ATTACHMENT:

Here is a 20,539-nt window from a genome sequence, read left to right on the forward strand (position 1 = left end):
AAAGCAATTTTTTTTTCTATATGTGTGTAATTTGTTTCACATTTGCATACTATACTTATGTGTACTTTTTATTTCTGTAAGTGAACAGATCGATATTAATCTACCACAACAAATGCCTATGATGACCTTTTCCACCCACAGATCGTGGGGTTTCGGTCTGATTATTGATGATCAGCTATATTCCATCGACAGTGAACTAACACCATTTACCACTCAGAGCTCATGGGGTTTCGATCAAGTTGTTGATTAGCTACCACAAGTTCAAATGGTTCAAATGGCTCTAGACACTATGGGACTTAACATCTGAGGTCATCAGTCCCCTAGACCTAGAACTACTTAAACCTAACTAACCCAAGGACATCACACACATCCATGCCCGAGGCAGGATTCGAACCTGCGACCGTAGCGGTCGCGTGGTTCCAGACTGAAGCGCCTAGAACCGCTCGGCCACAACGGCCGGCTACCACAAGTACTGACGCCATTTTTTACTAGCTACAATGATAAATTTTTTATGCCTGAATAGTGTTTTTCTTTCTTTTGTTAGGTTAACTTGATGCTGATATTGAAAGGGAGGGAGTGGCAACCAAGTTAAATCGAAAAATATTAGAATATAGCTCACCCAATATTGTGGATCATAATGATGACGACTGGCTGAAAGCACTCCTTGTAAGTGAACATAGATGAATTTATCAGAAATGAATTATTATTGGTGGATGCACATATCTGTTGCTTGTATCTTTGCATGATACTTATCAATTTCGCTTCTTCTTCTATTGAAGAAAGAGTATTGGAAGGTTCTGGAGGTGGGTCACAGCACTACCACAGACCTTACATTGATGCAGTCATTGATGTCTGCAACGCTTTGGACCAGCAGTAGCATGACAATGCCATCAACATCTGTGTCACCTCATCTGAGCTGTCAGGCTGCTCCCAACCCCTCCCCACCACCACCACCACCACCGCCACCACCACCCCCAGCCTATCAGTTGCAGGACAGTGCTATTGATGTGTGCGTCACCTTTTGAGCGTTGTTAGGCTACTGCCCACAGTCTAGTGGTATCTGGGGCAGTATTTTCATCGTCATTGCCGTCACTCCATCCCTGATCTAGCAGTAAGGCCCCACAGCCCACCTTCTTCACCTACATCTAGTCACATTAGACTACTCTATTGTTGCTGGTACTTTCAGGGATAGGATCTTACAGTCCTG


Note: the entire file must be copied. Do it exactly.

Here is a 20,539-nt window from a genome sequence, read left to right on the forward strand (position 1 = left end):
AAAGCAATTTTTTTTTCTATATGTGTGTAATTTGTTTCACATTTGCATACTATACTTATGTGTACTTTTTATTTCTGTAAGTGAACAGATCGATATTAATCTACCACAACAAATGCCTATGATGACCTTTTCCACCCACAGATCGTGGGGTTTCGGTCTGATTATTGATGATCAGCTATATTCCATCGACAGTGAACTAACACCATTTACCACTCAGAGCTCATGGGGTTTCGATCAAGTTGTTGATTAGCTACCACAAGTTCAAATGGTTCAAATGGCTCTAGACACTATGGGACTTAACATCTGAGGTCATCAGTCCCCTAGACCTAGAACTACTTAAACCTAACTAACCCAAGGACATCACACACATCCATGCCCGAGGCAGGATTCGAACCTGCGACCGTAGCGGTCGCGTGGTTCCAGACTGAAGCGCCTAGAACCGCTCGGCCACAACGGCCGGCTACCACAAGTACTGACGCCATTTTTTACTAGCTACAATGATAAATTTTTTATGCCTGAATAGTGTTTTTCTTTCTTTTGTTAGGTTAACTTGATGCTGATATTGAAAGGGAGGGAGTGGCAACCAAGTTAAATCGAAAAATATTAGAATATAGCTCACCCAATATTGTGGATCATAATGATGACGACTGGCTGAAAGCACTCCTTGTAAGTGAACATAGATGAATTTATCAGAAATGAATTATTATTGGTGGATGCACATATCTGTTGCTTGTATCTTTGCATGATACTTATCAATTTCGCTTCTTCTTCTATTGAAGAAAGAGTATTGGAAGGTTCTGGAGGTGGGTCACAGCACTACCACAGACCTTACATTGATGCAGTCATTGATGTCTGCAACGCTTTGGACCAGCAGTAGCATGACAATGCCATCAACATCTGTGTCACCTCATCTGAGCTGTCAGGCTGCTCCCAACCCCTCCCCACCACCACCACCACCACCGCCACCACCACCCCCAGCCTATCAGTTGCAGGACAGTGCTATTGATGTGTGCGTCACCTTTTGAGCGTTGTTAGGCTACTGCCCACAGTCTAGTGGTATCTGGGGCAGTATTTTCATCGTCATTGCCGTCACTCCATCCCTGATCTAGCAGTAAGGCCCCACAGCCCACCTTCTTCACCTACATCTAGTCACATTAGACTACTCTATTGTTGCTGGTACTTTCAGGGATAGGATCTTACAGTCCTG